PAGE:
His career cannot be better summed up than by the following remark from Mr. Richey's Lectures on Irish History: "Of all the Celtic chiefs of the 16th century none was so feared and hated by the English as Shane O'Neill. English statesmen of his own time accused him of every public crime and private profligacy. The later writers upon Irish affairs have improved upon their predecessors, and in the case of Shane freely sprinkle their pages with epithets not usual in polite literature. 'Ruffian' and 'adulterous murdering scoundrel,' are the terms used by Mr. Froude; but it is obvious that a man who excelled in address and diplomacy the ministers of Elizabeth — who wrote such letters as are still preserved in the state papers — for whose destruction the English Government thrice stooped to assassination — could not have been an ordinary man. So thoroughly has Shane's personal character been blackened, that the Irish have never attempted to make him a national hero; and he enjoys the unfortunate position, between the two nationalities, of being defamed by the one, and tacitly repudiated by the other. The peculiar position which he occupies in history is that of the last, if not the only purely Celtic chief, who offered a protracted and almost successful resistance to the national enemy. His better-known successor, Hugh O'Neill, was English by education, associations, and habits, and assumed the character of a Celtic chief as the means of gratifying his ambition; Owen Roe O'Neill was an accomplished Spanish officer, with nothing Irish in him save his origin and family tradition; but Shane was a thorough Celtic chief, not of the traditional type, but such as centuries of prolonged struggle for existence had made the chieftains of his nation. From his earliest days he had passed his life in civil wars and desperate adventures. A price had ever been set upon his head, and his life was constantly threatened by assassins. He knew that his very existence was an insult to the English government; he had great pretensions, and small means to carry them into execution; he was always involved in a net of intrigue and treachery; he had fierce passions, and never had learned to regulate them. No possible charge against him has been omitted; but, though they all contain some element of truth, they are manifestly exaggerated, and generally made by men who were themselves, with less excuse, open to similar imputations. He is a murderer; but he slew rivals set up by the English government, one of whom had already attempted his life; and the accusation is made by those who had themselves no scruple in attempting his assassination. He was bloodthirsty and merciless; but he never perpetrated such cruelties as the contemporary Earls of Desmond and Ormond were guilty of crimes dropped out of sight by English writers. He was false and treacherous; but he only lied and intrigued more skilfully than his English opponents. He had little regard for the sanctity of matrimony, and was profligate in his life; he was not much worse than his own father, or the Burkes of Connaught, and was almost the contemporary of Henry VIII. and Henry IV. He was a drunkard; he indulged in deep carouses, and drank like the Scotch chiefs of the succeeding century. He was a tyrant; the inhabitants of the Pale fled from the English rule to his protection, and his territory, when Sir Henry Sidney penetrated it, is stated to have been 'so well inhabited as no Irish county in the realm was like it.' He is described as barbarous in his manners; but he held his own in the Court of Elizabeth."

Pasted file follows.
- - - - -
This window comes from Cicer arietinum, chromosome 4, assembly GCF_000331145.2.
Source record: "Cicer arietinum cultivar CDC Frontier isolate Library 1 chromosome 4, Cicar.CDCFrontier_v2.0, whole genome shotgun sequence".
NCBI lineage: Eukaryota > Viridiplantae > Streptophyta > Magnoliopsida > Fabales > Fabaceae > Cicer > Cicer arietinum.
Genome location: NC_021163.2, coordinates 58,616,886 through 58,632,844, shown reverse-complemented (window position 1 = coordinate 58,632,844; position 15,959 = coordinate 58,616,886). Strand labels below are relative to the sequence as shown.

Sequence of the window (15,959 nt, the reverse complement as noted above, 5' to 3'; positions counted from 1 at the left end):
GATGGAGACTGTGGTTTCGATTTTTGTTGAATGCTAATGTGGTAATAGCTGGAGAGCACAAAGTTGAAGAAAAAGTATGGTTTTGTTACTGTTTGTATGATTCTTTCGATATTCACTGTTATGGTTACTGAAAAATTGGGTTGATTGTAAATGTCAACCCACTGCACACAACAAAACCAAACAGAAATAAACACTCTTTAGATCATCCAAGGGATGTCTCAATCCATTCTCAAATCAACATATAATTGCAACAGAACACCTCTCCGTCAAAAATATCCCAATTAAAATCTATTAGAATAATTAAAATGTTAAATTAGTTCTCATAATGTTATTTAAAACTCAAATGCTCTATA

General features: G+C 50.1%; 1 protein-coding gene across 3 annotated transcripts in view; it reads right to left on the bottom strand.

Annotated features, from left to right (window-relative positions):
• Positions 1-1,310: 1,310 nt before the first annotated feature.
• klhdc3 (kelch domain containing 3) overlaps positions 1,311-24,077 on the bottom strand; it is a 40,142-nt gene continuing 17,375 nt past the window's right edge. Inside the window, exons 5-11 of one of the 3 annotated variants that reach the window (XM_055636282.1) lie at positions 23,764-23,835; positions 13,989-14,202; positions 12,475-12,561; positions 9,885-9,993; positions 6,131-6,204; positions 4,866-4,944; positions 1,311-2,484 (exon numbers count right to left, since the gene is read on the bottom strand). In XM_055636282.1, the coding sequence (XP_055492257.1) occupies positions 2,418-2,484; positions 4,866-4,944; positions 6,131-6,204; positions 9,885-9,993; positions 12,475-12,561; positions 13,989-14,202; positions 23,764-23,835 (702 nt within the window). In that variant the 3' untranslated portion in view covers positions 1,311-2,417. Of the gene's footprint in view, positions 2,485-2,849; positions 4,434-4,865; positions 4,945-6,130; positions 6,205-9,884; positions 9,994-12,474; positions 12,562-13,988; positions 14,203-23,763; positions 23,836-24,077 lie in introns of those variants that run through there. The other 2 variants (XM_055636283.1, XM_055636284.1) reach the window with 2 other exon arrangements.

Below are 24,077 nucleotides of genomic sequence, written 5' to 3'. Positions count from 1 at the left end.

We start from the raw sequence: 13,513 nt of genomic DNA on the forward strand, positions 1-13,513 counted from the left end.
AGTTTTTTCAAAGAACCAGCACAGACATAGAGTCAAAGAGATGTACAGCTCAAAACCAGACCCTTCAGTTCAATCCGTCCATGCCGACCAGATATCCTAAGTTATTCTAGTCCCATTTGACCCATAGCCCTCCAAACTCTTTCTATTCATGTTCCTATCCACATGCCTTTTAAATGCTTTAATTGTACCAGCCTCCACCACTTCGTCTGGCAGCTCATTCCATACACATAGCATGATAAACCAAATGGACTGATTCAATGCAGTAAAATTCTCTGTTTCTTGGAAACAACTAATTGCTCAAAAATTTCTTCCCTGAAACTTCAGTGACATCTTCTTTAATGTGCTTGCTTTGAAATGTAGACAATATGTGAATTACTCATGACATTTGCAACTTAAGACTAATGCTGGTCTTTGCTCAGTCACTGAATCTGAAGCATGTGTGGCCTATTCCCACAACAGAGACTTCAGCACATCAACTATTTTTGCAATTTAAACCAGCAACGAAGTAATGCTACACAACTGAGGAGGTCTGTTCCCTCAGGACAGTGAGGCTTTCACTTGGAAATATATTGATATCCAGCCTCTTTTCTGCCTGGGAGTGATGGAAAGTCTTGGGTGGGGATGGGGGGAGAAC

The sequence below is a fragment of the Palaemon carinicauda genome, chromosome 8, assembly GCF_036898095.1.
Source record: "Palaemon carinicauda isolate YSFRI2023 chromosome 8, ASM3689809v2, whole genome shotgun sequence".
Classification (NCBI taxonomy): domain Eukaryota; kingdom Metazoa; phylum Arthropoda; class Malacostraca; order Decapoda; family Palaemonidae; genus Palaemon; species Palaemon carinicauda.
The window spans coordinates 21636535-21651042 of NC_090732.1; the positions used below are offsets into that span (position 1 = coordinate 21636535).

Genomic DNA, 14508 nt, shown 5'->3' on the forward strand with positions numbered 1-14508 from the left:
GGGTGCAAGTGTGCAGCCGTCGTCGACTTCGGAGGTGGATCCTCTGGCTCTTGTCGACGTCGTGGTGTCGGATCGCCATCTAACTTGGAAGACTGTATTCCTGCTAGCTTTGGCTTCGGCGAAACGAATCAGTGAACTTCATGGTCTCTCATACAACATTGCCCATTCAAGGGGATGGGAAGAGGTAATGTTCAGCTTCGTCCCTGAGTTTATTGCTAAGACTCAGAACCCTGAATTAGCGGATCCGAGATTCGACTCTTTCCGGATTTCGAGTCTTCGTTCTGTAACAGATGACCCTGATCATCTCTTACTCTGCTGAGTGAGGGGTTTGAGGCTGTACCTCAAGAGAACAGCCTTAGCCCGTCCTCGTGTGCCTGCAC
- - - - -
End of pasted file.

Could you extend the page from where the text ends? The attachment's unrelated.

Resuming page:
134. Four Masters, Annals of Ireland by the: Translated and Edited by John O'Donovan. 7 vols. Dublin, 1856.

140. Froude, James A.: History of England, from the Fall of Wolsey to the death of Elizabeth. 12 vols. London, 1862-'70.

170a. Ireland, History of: Martin Haverty. Dublin, 1860.

174. Ireland, History of, Lectures on the: Alexander G. Richey. 2 vols. Dublin, 1869-'70.

224. MacDonnells of Antrim, Historical Account: Rev. George Hill. Belfast, 1873.

311. State Papers relating to Ireland, Calendar 1171-1610. 6 vols. London, 1860-'75.